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Subject: Re: [boost] Docker environment(s) for Boost Development
From: Tom Kent (lists_at_[hidden])
Date: 2018-07-25 23:36:07

On Wed, Jul 25, 2018 at 4:17 AM, Mateusz Loskot via Boost <
boost_at_[hidden]> wrote:

> Boost - Dev mailing list wrote
> > On Tue, May 8, 2018 at 6:59 AM, James E. King, III via Boost <
> > boost_at_.boost
> >> wrote:
> >> I submitted a pull request into the superproject containing some docker
> >> scripts. The intention of this is to simplify managing a docker build
> >> environment for boost:
> >>
> >>
> >>
> >> [...]
> >> This partially came out of the discussion we had a number of months back
> >> about how we handle third party dependencies. For the most part one has
> >> to
> >> look at README files in various locations to learn about them. This is
> >> an
> >> attempt to pull all the dependencies together for a complete build into
> >> one
> >> place (the Dockerfile).
> >
> > I just wanted to mention that I've got a stable of boost docker images
> > available at:
> >
> >
> > built from the git repo:
> >
> >
> > I initially created these as the source for the linux regression runners
> > that I manage (teeks99-02*, teeks99-03*)
> Tom,
> Do you also automated running the regression tests?
> Could you explain your workflow with those docker images
> you perform to run the complete Boost regression tests suite?
> Best regards,
> Mateusz Loskot

I do use those images in the regression tests that I run; teeks99-02-*,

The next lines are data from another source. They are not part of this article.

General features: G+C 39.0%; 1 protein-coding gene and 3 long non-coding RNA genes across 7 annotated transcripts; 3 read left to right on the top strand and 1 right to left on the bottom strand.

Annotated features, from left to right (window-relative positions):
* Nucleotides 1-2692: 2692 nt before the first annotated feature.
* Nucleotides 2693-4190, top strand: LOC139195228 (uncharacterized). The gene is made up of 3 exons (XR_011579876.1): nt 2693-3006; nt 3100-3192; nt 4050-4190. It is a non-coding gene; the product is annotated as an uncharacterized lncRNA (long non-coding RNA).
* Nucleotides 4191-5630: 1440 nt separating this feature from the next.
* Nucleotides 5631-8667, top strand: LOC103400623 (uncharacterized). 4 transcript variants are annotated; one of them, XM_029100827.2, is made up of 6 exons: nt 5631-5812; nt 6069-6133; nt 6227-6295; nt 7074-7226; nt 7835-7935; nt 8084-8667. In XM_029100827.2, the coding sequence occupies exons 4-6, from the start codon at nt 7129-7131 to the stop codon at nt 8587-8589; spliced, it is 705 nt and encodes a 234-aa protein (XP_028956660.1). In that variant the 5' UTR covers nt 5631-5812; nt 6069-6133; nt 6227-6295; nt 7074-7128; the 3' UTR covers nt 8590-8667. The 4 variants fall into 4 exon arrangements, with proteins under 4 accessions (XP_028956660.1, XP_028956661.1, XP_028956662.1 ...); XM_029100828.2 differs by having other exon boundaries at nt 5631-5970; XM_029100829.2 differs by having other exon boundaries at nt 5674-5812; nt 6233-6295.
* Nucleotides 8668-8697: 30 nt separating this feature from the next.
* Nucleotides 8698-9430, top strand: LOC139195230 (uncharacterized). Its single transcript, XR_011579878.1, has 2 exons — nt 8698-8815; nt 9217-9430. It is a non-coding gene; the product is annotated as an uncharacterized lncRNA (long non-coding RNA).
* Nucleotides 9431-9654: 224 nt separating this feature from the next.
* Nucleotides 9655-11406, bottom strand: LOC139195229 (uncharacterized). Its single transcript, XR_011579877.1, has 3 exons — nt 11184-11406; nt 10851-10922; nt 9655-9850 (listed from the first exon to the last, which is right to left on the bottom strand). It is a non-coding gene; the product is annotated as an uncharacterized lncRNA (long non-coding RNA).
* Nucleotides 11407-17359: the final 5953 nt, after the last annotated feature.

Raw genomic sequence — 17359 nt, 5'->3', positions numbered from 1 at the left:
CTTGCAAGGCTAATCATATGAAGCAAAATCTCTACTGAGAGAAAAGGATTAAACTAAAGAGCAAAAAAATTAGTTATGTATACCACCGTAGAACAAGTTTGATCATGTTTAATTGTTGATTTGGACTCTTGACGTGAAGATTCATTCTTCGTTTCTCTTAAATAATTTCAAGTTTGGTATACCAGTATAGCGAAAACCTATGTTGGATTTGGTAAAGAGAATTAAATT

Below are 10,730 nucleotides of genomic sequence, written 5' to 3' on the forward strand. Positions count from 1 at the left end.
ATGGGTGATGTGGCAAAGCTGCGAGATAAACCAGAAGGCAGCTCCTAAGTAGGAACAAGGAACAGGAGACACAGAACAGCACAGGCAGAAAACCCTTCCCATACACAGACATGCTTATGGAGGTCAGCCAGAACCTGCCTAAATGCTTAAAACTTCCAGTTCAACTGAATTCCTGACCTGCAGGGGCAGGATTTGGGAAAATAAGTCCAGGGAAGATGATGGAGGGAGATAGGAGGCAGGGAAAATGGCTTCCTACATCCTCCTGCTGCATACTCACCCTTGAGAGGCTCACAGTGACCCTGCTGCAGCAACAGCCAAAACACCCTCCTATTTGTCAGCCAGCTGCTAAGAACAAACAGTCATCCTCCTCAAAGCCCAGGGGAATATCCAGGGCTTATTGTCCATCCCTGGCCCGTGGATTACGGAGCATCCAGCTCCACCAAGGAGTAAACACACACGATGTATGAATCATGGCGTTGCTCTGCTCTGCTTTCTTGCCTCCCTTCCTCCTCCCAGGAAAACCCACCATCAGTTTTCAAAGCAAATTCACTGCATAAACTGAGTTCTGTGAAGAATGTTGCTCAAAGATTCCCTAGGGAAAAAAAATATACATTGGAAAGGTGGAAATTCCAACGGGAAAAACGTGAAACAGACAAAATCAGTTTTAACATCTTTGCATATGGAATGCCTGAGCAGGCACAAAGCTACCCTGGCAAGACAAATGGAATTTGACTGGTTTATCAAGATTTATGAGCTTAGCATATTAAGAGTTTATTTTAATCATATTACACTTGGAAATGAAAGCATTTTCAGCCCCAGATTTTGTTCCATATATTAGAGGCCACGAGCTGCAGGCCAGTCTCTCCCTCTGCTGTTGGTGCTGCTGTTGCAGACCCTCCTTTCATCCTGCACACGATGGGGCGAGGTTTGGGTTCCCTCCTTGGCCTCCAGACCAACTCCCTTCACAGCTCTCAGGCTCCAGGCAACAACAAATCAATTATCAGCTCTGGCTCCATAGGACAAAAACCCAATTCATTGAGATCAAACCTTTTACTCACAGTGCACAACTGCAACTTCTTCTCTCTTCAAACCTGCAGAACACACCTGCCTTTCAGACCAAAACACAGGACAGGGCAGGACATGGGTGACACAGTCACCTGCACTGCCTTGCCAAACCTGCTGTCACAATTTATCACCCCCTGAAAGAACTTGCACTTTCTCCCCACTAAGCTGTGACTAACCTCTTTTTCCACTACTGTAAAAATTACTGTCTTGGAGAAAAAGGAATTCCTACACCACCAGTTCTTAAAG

teeks99-03-* . Those images are setup in dockerhub, so when their upstream
images (typically the ubuntu one that was mainstream when that version of
the compiler was released) get updates, docker hub will automatically
rebuild them with the updates.

As far as new versions of the toolset (e.g. when clang drops a .1 build)
that is up to me to re-run the images. Which I'm often forgetful about
doing. For completely new versions (e.g. gcc7 -> gcc8) I have to manually
make up a new config.

I didn't mention it above, but I have two separate docker hub repos for
keeping the gcc and clang toolsets. These don't have anything boost
specific in it (even the boost-cpp-docker doesn't have that much, just some
specific dependencies), and I've used them for other purposes. They can be
found at:

As far as how I use them in the regression tests, I've got a bit of tooling
setup here:

It is mostly just a couple python scripts that continuously cycle between
configurations and the lists of configs that I want to run on each machine,
windows and linux.


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